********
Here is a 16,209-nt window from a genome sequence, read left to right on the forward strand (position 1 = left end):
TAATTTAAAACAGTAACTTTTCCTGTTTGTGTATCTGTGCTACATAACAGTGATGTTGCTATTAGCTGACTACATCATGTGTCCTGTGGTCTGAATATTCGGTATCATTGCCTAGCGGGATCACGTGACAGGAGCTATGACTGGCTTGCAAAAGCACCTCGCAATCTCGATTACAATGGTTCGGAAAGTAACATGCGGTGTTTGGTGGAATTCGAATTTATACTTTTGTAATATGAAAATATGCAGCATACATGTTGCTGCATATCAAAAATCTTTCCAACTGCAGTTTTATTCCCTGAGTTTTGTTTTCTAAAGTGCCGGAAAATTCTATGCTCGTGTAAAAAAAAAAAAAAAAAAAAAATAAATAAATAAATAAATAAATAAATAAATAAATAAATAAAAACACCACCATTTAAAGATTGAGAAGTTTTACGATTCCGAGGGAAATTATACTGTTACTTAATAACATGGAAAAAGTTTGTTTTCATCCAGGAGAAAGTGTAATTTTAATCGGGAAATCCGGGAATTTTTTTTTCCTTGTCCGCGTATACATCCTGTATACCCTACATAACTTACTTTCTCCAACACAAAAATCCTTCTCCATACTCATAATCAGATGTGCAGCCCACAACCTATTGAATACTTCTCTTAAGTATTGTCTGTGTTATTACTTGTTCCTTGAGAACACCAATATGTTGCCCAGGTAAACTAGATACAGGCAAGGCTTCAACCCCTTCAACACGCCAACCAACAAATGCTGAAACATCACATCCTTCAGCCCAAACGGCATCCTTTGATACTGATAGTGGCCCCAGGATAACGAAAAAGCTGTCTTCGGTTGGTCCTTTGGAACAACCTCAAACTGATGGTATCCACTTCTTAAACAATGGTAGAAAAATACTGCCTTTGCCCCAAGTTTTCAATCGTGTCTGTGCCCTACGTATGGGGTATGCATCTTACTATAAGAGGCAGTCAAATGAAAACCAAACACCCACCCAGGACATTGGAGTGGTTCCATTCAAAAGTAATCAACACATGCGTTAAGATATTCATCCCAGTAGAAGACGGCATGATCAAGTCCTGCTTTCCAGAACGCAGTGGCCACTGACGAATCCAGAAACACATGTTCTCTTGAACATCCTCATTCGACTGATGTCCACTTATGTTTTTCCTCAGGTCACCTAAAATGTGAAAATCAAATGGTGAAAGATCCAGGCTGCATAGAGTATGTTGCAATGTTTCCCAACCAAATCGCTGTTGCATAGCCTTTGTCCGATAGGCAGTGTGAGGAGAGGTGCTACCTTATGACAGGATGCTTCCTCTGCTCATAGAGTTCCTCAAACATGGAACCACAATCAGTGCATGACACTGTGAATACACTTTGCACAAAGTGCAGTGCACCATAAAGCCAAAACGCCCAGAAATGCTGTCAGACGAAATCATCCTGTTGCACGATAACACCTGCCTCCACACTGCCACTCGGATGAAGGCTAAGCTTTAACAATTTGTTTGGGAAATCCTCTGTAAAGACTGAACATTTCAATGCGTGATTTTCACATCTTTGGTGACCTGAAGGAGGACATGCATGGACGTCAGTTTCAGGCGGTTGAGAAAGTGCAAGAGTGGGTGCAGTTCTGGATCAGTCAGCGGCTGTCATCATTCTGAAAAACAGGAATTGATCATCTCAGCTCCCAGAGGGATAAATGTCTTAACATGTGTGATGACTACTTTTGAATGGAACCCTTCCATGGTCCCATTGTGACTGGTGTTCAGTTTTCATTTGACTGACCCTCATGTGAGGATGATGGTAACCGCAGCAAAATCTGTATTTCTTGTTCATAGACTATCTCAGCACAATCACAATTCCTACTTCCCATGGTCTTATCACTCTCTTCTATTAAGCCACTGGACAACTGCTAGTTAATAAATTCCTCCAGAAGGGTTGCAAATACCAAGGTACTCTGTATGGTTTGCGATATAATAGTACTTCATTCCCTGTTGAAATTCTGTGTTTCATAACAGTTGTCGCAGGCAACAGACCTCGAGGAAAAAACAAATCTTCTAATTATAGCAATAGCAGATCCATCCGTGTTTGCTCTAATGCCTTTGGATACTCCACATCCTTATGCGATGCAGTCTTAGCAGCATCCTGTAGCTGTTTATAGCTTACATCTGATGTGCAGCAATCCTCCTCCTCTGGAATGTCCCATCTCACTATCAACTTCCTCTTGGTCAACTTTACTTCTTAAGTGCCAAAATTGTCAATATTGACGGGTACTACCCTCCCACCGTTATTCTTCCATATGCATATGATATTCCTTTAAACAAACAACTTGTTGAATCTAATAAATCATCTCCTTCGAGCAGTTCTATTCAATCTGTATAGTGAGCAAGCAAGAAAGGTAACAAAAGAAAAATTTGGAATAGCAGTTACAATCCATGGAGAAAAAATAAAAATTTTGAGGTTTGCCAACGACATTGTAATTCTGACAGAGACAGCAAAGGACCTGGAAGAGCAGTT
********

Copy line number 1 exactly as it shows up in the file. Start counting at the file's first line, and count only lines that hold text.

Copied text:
Here is a 16,209-nt window from a genome sequence, read left to right on the forward strand (position 1 = left end):